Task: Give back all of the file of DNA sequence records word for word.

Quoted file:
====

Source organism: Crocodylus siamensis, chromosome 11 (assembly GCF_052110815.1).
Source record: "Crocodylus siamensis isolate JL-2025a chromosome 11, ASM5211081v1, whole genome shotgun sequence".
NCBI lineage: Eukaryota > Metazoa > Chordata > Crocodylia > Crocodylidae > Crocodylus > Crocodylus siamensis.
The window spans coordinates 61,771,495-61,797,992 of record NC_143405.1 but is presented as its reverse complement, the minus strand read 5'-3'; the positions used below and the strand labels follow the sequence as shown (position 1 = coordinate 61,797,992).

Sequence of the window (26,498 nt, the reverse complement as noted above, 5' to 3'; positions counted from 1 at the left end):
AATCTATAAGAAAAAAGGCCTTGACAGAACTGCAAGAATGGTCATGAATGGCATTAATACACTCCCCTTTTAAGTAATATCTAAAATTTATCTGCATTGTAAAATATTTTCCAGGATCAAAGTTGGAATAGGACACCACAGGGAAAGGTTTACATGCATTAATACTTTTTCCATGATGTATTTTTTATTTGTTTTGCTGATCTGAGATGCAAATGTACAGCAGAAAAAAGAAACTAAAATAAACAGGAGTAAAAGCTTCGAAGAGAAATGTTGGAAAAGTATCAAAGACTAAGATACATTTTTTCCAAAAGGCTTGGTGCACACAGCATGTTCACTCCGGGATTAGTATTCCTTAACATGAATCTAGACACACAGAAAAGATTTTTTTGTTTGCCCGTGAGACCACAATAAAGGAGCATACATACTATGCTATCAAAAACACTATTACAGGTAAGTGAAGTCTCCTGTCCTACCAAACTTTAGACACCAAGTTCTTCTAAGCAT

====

Source organism: Crocodylus siamensis, chromosome 11 (assembly GCF_052110815.1).
Source record: "Crocodylus siamensis isolate JL-2025a chromosome 11, ASM5211081v1, whole genome shotgun sequence".
NCBI lineage: Eukaryota > Metazoa > Chordata > Crocodylia > Crocodylidae > Crocodylus > Crocodylus siamensis.
The window spans coordinates 61,771,495-61,797,992 of record NC_143405.1 but is presented as its reverse complement, the minus strand read 5'-3'; the positions used below and the strand labels follow the sequence as shown (position 1 = coordinate 61,797,992).

Sequence of the window (26,498 nt, the reverse complement as noted above, 5' to 3'; positions counted from 1 at the left end):
AATCTATAAGAAAAAAGGCCTTGACAGAACTGCAAGAATGGTCATGAATGGCATTAATACACTCCCCTTTTAAGTAATATCTAAAATTTATCTGCATTGTAAAATATTTTCCAGGATCAAAGTTGGAATAGGACACCACAGGGAAAGGTTTACATGCATTAATACTTTTTCCATGATGTATTTTTTATTTGTTTTGCTGATCTGAGATGCAAATGTACAGCAGAAAAAAGAAACTAAAATAAACAGGAGTAAAAGCTTCGAAGAGAAATGTTGGAAAAGTATCAAAGACTAAGATACATTTTTTCCAAAAGGCTTGGTGCACACAGCATGTTCACTCCGGGATTAGTATTCCTTAACATGAATCTAGACACACAGAAAAGATTTTTTTGTTTGCCCGTGAGACCACAATAAAGGAGCATACATACTATGCTATCAAAAACACTATTACAGGTAAGTGAAGTCTCCTGTCCTACCAAACTTTAGACACCAAGTTCTTCTAAGCAT